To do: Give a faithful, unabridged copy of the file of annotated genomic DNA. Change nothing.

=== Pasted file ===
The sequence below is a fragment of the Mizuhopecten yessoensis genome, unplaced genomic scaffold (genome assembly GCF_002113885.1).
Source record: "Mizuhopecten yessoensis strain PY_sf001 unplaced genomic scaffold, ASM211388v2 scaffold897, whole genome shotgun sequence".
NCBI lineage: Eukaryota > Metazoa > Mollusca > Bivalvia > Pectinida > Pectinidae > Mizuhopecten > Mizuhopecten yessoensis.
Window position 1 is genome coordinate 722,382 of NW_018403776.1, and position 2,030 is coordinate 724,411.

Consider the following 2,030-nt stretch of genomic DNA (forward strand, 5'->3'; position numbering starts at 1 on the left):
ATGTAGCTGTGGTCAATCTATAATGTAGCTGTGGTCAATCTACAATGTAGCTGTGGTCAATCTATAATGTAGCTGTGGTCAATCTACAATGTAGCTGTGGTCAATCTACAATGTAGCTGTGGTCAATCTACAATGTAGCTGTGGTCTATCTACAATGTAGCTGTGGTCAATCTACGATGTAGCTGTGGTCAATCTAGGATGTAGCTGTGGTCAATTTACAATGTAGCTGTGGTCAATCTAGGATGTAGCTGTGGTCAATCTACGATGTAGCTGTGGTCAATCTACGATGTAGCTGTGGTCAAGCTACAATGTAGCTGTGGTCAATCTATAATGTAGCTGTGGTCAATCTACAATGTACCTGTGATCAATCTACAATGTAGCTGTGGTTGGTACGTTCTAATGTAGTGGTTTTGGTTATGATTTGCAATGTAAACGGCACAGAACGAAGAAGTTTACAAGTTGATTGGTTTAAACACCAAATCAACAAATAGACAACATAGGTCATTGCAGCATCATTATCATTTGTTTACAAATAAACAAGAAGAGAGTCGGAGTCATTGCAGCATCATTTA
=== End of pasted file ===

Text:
The sequence below is a fragment of the Mizuhopecten yessoensis genome, unplaced genomic scaffold (genome assembly GCF_002113885.1).
Source record: "Mizuhopecten yessoensis strain PY_sf001 unplaced genomic scaffold, ASM211388v2 scaffold897, whole genome shotgun sequence".
NCBI lineage: Eukaryota > Metazoa > Mollusca > Bivalvia > Pectinida > Pectinidae > Mizuhopecten > Mizuhopecten yessoensis.
Window position 1 is genome coordinate 722,382 of NW_018403776.1, and position 2,030 is coordinate 724,411.

Consider the following 2,030-nt stretch of genomic DNA (forward strand, 5'->3'; position numbering starts at 1 on the left):
ATGTAGCTGTGGTCAATCTATAATGTAGCTGTGGTCAATCTACAATGTAGCTGTGGTCAATCTATAATGTAGCTGTGGTCAATCTACAATGTAGCTGTGGTCAATCTACAATGTAGCTGTGGTCAATCTACAATGTAGCTGTGGTCTATCTACAATGTAGCTGTGGTCAATCTACGATGTAGCTGTGGTCAATCTAGGATGTAGCTGTGGTCAATTTACAATGTAGCTGTGGTCAATCTAGGATGTAGCTGTGGTCAATCTACGATGTAGCTGTGGTCAATCTACGATGTAGCTGTGGTCAAGCTACAATGTAGCTGTGGTCAATCTATAATGTAGCTGTGGTCAATCTACAATGTACCTGTGATCAATCTACAATGTAGCTGTGGTTGGTACGTTCTAATGTAGTGGTTTTGGTTATGATTTGCAATGTAAACGGCACAGAACGAAGAAGTTTACAAGTTGATTGGTTTAAACACCAAATCAACAAATAGACAACATAGGTCATTGCAGCATCATTATCATTTGTTTACAAATAAACAAGAAGAGAGTCGGAGTCATTGCAGCATCATTTA